The sci-fi saga that began with the breakout bestseller Illuminaecontinues on board the Jump Station Heimdall, where two new characters will confront the next wave of the BeiTech assault.
Hanna is the station captain’s pampered daughter; Nik the reluctant member of a notorious crime family. But while the pair are struggling with the realities of life aboard the galaxy’s most boring space station, little do they know that Kady Grant and the Hypatia are headed right toward Heimdall, carrying news of the Kerenza invasion.
When an elite BeiTech strike team invades the station, Hanna and Nik are thrown together to defend their home. But alien predators are picking off the station residents one by one, and a malfunction in the station’s wormhole means the space-time continuum might be ripped in two before dinner. Soon Hanna and Nik aren’t just fighting for their own survival; the fate of everyone on the Hypatia—and possibly the known universe—is in their hands.
But relax. They’ve totally got this. They hope.
Once again told through a compelling dossier of emails, IMs, classified files, transcripts, and schematics, Gemina raises the stakes of the Illuminae Files, hurling readers into an enthralling new story that will leave them breathless.
I couldn’t wait to get my hands on this one, and the day it finally arrived, I dropped everything else when I got home from work and delved in. Then resurfaced a few hours later, having completed this thing in one sitting. So that should really tell you all you need to know.
But it would be a terrible review if I left it at that, so I suppose some extra detail is necessary, yes?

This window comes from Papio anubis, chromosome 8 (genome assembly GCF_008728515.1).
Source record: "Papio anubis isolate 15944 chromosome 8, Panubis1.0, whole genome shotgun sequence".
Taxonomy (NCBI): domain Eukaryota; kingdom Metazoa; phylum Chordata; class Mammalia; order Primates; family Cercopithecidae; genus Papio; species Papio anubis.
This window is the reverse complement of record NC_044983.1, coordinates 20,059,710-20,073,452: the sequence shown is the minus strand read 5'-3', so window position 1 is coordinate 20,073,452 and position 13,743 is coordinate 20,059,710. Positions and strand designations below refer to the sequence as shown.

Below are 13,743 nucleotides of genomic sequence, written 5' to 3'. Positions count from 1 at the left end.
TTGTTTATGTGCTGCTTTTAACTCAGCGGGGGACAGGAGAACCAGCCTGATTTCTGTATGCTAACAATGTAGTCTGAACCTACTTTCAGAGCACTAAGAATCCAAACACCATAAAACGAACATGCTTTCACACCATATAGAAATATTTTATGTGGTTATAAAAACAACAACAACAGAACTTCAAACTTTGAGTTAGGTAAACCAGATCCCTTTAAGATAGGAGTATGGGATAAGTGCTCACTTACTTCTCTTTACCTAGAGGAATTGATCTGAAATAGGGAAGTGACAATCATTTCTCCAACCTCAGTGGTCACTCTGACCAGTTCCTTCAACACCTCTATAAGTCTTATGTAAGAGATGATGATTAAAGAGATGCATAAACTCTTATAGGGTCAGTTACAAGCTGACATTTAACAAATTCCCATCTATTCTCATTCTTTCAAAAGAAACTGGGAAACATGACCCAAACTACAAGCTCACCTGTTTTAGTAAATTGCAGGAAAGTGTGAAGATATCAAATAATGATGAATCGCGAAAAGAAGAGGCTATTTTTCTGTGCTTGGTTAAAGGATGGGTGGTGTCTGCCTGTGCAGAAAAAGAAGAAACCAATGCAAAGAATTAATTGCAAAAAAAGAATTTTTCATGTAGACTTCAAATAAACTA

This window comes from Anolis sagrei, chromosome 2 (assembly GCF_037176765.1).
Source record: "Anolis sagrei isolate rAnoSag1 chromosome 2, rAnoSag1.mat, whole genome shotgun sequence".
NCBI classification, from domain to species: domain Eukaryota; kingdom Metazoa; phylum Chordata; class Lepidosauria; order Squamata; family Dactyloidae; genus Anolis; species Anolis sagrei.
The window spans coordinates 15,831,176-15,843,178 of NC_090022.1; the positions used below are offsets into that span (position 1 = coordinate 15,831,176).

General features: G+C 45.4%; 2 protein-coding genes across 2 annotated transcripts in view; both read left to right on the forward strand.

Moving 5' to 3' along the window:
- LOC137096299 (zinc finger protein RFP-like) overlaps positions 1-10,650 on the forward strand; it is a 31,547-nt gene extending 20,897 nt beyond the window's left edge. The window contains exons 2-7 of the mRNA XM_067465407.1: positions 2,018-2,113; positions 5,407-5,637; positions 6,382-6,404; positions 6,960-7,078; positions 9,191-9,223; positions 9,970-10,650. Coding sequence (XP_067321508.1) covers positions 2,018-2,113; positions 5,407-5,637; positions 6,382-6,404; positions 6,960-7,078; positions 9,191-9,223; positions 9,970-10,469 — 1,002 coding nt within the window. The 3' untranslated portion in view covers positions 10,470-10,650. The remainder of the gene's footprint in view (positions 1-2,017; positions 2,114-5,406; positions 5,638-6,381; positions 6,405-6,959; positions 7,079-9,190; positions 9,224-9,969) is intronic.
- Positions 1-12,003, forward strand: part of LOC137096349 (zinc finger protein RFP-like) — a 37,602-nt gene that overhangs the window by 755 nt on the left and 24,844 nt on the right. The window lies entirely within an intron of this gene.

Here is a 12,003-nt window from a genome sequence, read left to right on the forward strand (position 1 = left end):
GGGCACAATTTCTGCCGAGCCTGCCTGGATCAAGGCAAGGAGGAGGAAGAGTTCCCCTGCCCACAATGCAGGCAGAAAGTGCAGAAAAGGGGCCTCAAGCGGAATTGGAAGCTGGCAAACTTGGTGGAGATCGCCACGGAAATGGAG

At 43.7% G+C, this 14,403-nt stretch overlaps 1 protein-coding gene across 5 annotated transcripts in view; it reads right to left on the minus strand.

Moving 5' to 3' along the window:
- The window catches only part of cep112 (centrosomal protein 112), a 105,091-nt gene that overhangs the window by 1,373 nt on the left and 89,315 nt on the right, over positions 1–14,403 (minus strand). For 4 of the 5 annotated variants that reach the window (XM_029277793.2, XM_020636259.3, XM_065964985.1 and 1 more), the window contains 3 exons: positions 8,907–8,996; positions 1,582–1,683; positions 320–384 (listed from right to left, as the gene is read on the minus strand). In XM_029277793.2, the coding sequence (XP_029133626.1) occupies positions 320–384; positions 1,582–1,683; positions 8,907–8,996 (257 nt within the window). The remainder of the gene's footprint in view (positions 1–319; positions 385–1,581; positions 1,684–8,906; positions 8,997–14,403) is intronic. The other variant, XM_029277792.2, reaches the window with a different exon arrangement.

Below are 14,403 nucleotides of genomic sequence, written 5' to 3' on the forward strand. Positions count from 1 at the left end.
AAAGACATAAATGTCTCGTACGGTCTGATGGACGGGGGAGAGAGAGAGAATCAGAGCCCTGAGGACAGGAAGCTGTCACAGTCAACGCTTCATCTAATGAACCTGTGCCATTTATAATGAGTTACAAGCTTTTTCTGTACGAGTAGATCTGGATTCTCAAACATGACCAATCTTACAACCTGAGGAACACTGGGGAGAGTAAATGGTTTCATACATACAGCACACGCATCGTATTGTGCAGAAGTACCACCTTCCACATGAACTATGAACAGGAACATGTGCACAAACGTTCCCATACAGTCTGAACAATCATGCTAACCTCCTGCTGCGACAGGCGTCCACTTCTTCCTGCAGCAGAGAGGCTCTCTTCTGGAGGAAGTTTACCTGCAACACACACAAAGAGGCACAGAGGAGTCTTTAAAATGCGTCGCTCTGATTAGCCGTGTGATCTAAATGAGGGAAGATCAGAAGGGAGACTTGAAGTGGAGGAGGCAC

-I will admit that the novelty of the format has worn off a bit, as novelty does with the second in a line of shiny new things. However, I still really admire the way they make it work, how it all integrates to tell a story that is fairly easy to follow. The illustrations were a particularly cute touch.
-Illustrations and diagrams are also handy when trying to explain concepts such as wormholes and parallel universes. I mean, don’t get me wrong – I still don’t understand them. I didn’t say the diagrams worked, just that they were handy. 😛
-As I mentioned in my previous review, this sci-fi definitely fits squarely in the YA category. I don’t think it has wide crossover appeal. But that’s not a criticism. It’s a book written for teens and aimed at teens. Just a warning for adults (like me) who might read it, the teenagers and their lingo and txtspk might grate on you a little.
-The story picks up right after the events of Illuminae, and we leap straight back into the action. Indeed, the action sequences are definitely the strength of this novel. It’s an adrenaline-fuelled, pulse-pounding adventure from start to finish. You’ll need to go read something relaxing afterwards.
-They don’t hesitate to kill off people. And somehow, they still manage to make you feel it, even if you haven’t known them for very long. And there’s no prevaricating around it – death isn’t just used as a threat – it really happens.
-The entire story takes place over two days or so. Which means that upon reflection, the dissolving and development of the relationships seems rather rushed.
-The character of Hanna is hard to like, initially. She comes across as a fairly spoiled socialite. She is revealed to have more depth, of course, but I did prefer the protagonists of the first book to the ones in Gemina. Also, I probably have an unrealistic grudge against her because people always spell my name without an ‘H’ on the end and it annoys me.
Overall, a worthy sequel despite my complaints. I’m already chomping at the bit for the next one, and wondering who the next set of featured characters is going to be.